wee can too art supplies

The Nature's Magic Egg Dyeing kit is a seasonal addition to the Wee Can Too edible art supplies.  It is entirely edible and free of dairy, wheat, and egg. 

When I first picked up the kit to try it, I commented to Claire on its small size.  It four molded dye pellets and a crayon, all on a bed of straw in a recyclable (plastic #1) and reusable box.  Bean has actually absconded with the packaging and is hatching a plan to tempt a bird into nesting in it!

i waited until my husband could join us, both so he could enjoy the fun and beacuse I was sure I would require parenting backup!  When we sat down to dye our eggs, I realized this was going to take much longer than using food coloring.  I feared this would result in a wholly negative review (if, say, my children grew restless with impatience and mutinied, causing it not to be any fun at all!).  However, I made sure my husband was participating and we ended up having a really fun time.

While I waited for the water to boil, I had the kids each take two of the molded dye pellets.  There were two shaped like eggs, a chick, and a rabbit.  They was one each of red, green, blue, and yellow.  After exploring their pellets a little (and A-Train definitely did get a nibble of the blue), they placed them in mason jars.

wee can too egg dye

I put 2 tablespoons of vinegar in each jar, and everyone watched the pellets begin to dissolve.  Bean also learned the word "dissolve." I poured boiling water into each jar and stirred.  Then we decorated our eggs using the crayon included in the kid, as well as with some rubber bandsBean has been loving rubber bands lately and was thrilled to get to use them in a project.  A-Train kept shooting himself in the fingers and cracking himself up!

dissolve egg dye

At some point we all became impatient, so I added a couple ice cubes to each jar.  Bean did the honors of lowering the eggs into the jars.  I set a timer for 20 minutes and the boys went off to fight an epic battle with their dad.  We removed the eggs from the dyes and let them dry on a paper towel for 15 more minutes.  Meanwhile, there was another battle for Narnia.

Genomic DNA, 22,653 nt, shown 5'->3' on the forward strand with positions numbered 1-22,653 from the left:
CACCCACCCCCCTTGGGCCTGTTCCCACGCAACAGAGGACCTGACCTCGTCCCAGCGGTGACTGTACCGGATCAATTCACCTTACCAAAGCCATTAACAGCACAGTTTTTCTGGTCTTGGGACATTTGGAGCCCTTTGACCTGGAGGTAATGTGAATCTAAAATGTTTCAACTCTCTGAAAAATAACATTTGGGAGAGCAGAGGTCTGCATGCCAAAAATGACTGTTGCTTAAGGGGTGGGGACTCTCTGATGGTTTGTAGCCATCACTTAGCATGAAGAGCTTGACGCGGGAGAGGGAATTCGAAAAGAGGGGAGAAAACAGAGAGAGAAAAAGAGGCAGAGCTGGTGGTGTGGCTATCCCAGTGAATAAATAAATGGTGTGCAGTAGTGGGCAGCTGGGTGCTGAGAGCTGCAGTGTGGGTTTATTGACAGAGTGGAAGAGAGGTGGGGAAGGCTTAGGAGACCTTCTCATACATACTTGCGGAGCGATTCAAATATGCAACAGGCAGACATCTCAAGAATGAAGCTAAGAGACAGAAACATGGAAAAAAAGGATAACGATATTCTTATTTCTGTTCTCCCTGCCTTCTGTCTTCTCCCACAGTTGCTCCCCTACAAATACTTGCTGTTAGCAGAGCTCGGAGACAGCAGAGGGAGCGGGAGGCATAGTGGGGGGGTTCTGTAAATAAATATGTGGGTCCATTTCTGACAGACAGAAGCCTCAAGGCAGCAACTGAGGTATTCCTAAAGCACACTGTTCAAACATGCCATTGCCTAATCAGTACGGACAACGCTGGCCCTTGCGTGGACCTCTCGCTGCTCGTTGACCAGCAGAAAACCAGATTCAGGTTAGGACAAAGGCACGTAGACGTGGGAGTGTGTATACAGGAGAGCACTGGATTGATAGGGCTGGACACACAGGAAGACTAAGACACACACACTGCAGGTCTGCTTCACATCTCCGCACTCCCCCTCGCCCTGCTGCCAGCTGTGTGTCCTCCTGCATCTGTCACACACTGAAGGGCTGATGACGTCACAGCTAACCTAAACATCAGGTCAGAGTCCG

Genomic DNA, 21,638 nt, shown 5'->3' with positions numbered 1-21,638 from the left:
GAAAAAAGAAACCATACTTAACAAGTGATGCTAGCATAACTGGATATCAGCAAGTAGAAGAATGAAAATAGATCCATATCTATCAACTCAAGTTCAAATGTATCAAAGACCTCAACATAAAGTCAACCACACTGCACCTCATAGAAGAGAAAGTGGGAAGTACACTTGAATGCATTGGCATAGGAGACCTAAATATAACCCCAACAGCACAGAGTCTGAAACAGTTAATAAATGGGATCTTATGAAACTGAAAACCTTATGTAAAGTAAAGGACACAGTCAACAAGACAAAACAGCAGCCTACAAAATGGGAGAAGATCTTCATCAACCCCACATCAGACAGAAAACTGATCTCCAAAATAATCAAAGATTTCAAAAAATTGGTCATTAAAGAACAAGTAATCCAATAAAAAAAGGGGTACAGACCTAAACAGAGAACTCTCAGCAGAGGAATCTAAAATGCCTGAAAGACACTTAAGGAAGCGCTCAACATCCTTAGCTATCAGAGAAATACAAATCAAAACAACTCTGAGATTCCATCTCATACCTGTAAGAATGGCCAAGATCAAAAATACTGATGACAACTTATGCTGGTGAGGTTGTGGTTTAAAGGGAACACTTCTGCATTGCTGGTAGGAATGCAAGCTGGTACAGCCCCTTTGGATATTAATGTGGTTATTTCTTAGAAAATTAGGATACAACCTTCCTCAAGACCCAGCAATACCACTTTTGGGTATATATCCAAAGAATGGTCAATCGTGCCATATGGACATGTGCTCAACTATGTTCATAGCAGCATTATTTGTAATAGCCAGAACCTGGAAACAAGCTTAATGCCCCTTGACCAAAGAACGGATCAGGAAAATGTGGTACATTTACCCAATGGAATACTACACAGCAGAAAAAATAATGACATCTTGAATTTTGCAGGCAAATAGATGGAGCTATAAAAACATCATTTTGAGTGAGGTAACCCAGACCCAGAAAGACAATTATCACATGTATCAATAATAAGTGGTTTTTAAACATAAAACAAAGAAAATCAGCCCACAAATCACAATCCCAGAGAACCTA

bean wee can too

The end result was nine lovely eggs.  This is not a flat or remotely uniform dye like food coloring.  Rather, it is textured and sparkly!  The green and blue are particularly vibrant, and the yellow is nice as well.  The red was a little less than impressive.  The dye itself clumped a bit, so the eggs dyed with it came out very uneven.  The red color is also quite brown.  We mixed it with yellow to attempt Bean's favorite color and made sort of a burnt orange where we would have loved a bright and happy hue.

The included crayon worked well for large swaths.  I drew and colored in a heart and a star on one egg, and those came out nice and white (against the blue dye).  However, my husband drew a sword and wrote "LINK" on another, and that was all almost impossible to see.

naturally dyed eggs

All in all, this was fun!  And it was much less messy than food coloring would have been, given that I have two kids would insist on squirting the coloring themselves.  Bean not only enjoyed the activity of decorating and dying the eggs, but has visited the fridge several times just to take a look at them.


Just because it was cute
Bean and A-Train each dropped an egg while we were decorating.  A-Train checked out a broken egg for a little while, and I asked him if he wanted to eat it.  He said "uh-huh!" and just about got it in his mouth, shell and all, before I took it and explained it needed to be peeled.  When I handed him back the peeled egg, he was weirded out by the texture and demanded "dat!"  while pointing to the bowl of eggshell.  Figuring he would take a tiny bite and realize this was not the part to be eaten, I pushed the bowl over and he grabbed an itty-bitty piece.  He chewed it, gave an enthusiastic "mmmmmmm!" and grabbed for a piece of eggshell the size of a potato chip!  *sigh*  That kid!